Degenerative Disc Disease




Degenerative Disc Disease


As we age, the spinal discs start to dehydrate (the discs are 80{95f364b8aea3ba4afb976a81c1dcc2e8147daac1866ef443968911255633a999} water at birth! Learn more about spinal discs here). As a result of this loss of water over time, the discs start to stiffen. This means they are less able to adjust to the compression forces of every day activities. Although this is considered a part of the natural ageing process, in some individuals, it can cause pain. 

This is known as Degenerative Disc Disease, and it is one of the most common causes of lower back pain. However it is also the most misunderstood.

That is partly because few medical professionals agree on exactly what a diagnosis of Degenerative Disc Disease means, and also when exactly, it is the cause of back pain. The symptoms of Degenerative Disc Disease can be quite varied, and this just makes it even more difficult to diagnose.

Maybe not surprisingly, Degenerative Disc Disease is almost universal in the population. The discs can start to show degenerative changes as early as in our 20’s. Most people will have varying degrees of mild to moderate Degenerative Disc Disease by the time they are in their 30’s. Some are even severe by this age. 

Strangely though, not everyone experiences pain. One person may have crippling pain, whilst someone else may have no pain at all. This is one of the difficulties of knowing when, and how to treat Degenerative Disc Disease.


Signs of Degenerative Disc Disease:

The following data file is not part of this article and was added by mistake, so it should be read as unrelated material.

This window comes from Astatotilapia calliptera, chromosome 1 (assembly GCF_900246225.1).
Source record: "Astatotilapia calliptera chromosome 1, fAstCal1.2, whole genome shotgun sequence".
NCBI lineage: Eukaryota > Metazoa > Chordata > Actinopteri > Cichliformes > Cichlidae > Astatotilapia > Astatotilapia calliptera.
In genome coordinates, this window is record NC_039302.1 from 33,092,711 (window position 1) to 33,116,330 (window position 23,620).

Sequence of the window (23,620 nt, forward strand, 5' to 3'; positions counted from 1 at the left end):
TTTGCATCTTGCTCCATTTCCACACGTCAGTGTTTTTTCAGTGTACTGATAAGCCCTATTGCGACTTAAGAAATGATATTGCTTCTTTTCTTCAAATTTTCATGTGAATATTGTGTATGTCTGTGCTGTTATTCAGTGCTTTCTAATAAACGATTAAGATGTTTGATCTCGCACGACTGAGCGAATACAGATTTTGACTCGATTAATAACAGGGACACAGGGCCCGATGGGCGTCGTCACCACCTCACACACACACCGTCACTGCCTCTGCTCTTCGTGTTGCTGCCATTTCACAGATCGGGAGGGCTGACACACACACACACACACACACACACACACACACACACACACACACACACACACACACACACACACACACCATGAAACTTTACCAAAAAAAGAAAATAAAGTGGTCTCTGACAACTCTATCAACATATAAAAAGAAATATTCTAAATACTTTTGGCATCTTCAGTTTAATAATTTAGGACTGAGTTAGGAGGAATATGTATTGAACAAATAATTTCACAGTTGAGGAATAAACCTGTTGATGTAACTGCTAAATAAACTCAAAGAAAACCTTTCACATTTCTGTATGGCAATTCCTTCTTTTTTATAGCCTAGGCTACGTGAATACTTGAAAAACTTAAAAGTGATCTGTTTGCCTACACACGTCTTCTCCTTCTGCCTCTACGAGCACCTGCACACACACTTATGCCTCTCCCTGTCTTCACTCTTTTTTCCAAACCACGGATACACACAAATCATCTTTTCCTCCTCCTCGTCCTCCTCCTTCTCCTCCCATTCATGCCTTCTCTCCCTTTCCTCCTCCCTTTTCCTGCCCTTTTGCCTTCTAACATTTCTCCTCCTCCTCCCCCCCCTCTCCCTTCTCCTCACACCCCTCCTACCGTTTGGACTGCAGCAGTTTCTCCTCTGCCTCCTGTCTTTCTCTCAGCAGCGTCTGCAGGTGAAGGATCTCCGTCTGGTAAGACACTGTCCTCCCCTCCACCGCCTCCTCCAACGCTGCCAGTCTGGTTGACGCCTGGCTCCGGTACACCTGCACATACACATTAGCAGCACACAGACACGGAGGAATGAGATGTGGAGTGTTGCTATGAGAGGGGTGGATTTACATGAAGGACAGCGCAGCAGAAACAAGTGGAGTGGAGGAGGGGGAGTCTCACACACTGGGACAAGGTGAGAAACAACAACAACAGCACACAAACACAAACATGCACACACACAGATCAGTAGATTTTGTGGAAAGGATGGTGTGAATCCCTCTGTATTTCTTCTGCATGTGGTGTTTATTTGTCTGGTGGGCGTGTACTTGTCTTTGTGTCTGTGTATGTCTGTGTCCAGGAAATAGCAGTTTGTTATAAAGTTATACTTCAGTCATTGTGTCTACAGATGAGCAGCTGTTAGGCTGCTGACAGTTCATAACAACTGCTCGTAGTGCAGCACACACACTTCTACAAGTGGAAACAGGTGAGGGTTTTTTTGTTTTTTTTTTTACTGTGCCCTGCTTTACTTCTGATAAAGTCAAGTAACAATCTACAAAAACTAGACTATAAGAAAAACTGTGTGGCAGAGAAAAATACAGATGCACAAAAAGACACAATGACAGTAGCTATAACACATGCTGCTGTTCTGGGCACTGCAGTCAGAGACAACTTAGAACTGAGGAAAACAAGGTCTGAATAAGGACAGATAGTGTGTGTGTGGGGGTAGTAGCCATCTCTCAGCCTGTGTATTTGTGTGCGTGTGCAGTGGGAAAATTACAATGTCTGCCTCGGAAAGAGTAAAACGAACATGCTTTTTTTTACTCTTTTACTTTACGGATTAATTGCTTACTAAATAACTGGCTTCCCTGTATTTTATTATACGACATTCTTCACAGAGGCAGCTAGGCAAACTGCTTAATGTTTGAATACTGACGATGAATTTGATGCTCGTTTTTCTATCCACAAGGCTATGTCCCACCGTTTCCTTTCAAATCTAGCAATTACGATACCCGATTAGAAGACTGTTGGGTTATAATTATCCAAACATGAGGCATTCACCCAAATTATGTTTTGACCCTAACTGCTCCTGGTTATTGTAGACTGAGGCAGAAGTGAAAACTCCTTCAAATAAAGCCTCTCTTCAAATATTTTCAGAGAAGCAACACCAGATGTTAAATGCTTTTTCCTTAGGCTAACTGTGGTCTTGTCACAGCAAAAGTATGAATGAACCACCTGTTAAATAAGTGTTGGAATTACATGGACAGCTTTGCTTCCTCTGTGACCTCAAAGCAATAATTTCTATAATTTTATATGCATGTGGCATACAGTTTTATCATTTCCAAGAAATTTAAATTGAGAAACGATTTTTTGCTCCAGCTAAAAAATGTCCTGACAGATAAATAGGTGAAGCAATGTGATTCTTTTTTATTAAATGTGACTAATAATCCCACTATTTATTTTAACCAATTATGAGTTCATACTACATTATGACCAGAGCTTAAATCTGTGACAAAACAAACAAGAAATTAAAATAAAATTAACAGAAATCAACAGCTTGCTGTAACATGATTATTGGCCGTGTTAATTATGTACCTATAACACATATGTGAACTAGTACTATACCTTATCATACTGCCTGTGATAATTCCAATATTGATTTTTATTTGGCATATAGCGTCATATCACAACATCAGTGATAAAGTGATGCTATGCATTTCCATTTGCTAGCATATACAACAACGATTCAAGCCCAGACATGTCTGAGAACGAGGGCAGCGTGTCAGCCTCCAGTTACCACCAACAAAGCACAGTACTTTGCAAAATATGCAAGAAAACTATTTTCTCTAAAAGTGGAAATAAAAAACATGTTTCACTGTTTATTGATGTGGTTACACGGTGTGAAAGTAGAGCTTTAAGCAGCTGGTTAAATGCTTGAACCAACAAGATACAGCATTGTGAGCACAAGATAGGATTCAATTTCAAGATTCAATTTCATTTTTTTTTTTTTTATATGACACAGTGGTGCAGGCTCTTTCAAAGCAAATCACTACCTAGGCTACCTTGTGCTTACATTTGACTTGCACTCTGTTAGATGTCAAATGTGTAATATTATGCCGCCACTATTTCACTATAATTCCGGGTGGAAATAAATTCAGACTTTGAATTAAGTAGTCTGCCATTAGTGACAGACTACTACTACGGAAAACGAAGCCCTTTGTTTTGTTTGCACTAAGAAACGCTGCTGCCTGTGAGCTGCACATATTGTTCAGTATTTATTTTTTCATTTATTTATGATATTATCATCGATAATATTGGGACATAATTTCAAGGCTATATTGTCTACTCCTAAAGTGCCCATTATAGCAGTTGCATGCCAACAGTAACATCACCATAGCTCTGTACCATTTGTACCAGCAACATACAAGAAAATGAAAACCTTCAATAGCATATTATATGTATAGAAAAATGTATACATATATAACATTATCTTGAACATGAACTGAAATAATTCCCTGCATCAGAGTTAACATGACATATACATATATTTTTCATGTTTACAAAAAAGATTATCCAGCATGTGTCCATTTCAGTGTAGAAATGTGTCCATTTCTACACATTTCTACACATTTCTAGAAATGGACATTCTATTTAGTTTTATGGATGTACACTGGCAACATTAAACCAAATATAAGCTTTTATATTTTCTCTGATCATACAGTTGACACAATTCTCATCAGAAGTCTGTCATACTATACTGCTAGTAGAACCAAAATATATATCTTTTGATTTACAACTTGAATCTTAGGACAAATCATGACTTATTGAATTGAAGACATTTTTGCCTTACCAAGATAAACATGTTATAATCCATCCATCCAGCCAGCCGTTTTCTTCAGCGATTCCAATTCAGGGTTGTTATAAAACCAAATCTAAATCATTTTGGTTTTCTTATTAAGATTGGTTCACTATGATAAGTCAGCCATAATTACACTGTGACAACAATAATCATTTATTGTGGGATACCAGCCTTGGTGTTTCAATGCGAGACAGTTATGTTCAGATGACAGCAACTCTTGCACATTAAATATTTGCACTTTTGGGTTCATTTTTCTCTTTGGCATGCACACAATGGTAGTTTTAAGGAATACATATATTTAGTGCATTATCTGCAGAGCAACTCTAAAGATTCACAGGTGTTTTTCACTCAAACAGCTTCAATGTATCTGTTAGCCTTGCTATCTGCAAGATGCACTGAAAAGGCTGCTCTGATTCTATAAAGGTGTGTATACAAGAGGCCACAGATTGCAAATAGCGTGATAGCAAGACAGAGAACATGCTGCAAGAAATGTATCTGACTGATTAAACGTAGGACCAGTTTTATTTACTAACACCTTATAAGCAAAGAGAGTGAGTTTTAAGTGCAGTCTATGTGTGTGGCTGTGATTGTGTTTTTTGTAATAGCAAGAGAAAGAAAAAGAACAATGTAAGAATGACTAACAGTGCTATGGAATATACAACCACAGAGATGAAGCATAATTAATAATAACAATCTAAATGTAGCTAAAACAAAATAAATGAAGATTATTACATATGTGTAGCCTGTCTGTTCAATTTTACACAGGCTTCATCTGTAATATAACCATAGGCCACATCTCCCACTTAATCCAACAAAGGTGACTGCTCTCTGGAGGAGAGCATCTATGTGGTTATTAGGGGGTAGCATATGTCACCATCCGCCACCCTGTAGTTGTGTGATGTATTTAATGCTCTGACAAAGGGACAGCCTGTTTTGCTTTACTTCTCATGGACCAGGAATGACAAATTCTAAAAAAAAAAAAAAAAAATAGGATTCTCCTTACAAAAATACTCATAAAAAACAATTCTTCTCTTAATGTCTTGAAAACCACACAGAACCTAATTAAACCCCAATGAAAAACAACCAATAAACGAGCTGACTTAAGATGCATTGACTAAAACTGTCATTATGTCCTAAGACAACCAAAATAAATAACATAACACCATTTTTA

Although it varies widely, signs of Degenerative Disc Disease generally follow a pattern.

  • Pain in the midline (not off to one side)
  • Intermittent back pain (flares up from time to time) but generally does not get worse over time.
  • Pain is often worse with weight bearing, and improves with lying down.
  • Pain aggravated by physically demanding activity.
  • Pain aggravated by forward bending, particularly for extending time periods (sitting, working at a bench).


The pain from Degenerative Disc Disease is due to a combination of inflammation and instability of the spinal segment (which puts further stress on the surrounding tissues).

As the discs degenerate, they lose water and start to shrink, losing height and the ability to flex and absorb pressure. This process is often sped up as a result of poor posture, sedentary lifestyle, lots of sitting, and incorrect movement patterns. It is even worse if there has been an injury, particularly if a twisting injury has damaged the disc at some point.

The shrinking disc is a telling sign of Degenerative Disc Disease. It is easily visualised on X-rays, where you can see a decrease in the space for the disc (as seen at the white arrow below, compared to a healthy disc at the black arrow).